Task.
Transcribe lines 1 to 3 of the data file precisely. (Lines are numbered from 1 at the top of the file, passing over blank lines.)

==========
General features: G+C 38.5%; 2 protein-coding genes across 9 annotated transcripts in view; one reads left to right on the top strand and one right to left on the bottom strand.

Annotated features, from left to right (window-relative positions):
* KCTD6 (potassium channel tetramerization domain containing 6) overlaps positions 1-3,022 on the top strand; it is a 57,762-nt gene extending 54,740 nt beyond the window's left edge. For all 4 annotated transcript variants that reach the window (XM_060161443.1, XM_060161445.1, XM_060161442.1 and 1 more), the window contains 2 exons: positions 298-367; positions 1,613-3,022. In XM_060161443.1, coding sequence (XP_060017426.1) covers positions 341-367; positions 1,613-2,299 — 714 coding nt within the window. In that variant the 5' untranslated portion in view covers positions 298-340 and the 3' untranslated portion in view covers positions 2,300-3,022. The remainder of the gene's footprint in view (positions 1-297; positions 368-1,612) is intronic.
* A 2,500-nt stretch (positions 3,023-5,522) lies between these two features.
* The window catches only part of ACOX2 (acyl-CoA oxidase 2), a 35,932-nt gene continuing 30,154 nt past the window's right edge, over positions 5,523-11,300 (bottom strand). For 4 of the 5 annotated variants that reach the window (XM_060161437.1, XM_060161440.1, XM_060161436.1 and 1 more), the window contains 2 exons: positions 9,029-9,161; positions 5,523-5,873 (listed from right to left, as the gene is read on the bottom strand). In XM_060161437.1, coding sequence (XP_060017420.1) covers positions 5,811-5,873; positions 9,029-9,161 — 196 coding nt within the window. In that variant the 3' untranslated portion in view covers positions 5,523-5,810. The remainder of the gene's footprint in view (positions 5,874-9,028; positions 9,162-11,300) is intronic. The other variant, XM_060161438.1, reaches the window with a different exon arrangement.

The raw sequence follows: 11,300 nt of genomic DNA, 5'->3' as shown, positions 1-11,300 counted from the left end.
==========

General features: G+C 38.5%; 2 protein-coding genes across 9 annotated transcripts in view; one reads left to right on the top strand and one right to left on the bottom strand.

Annotated features, from left to right (window-relative positions):
* KCTD6 (potassium channel tetramerization domain containing 6) overlaps positions 1-3,022 on the top strand; it is a 57,762-nt gene extending 54,740 nt beyond the window's left edge. For all 4 annotated transcript variants that reach the window (XM_060161443.1, XM_060161445.1, XM_060161442.1 and 1 more), the window contains 2 exons: positions 298-367; positions 1,613-3,022. In XM_060161443.1, coding sequence (XP_060017426.1) covers positions 341-367; positions 1,613-2,299 — 714 coding nt within the window. In that variant the 5' untranslated portion in view covers positions 298-340 and the 3' untranslated portion in view covers positions 2,300-3,022. The remainder of the gene's footprint in view (positions 1-297; positions 368-1,612) is intronic.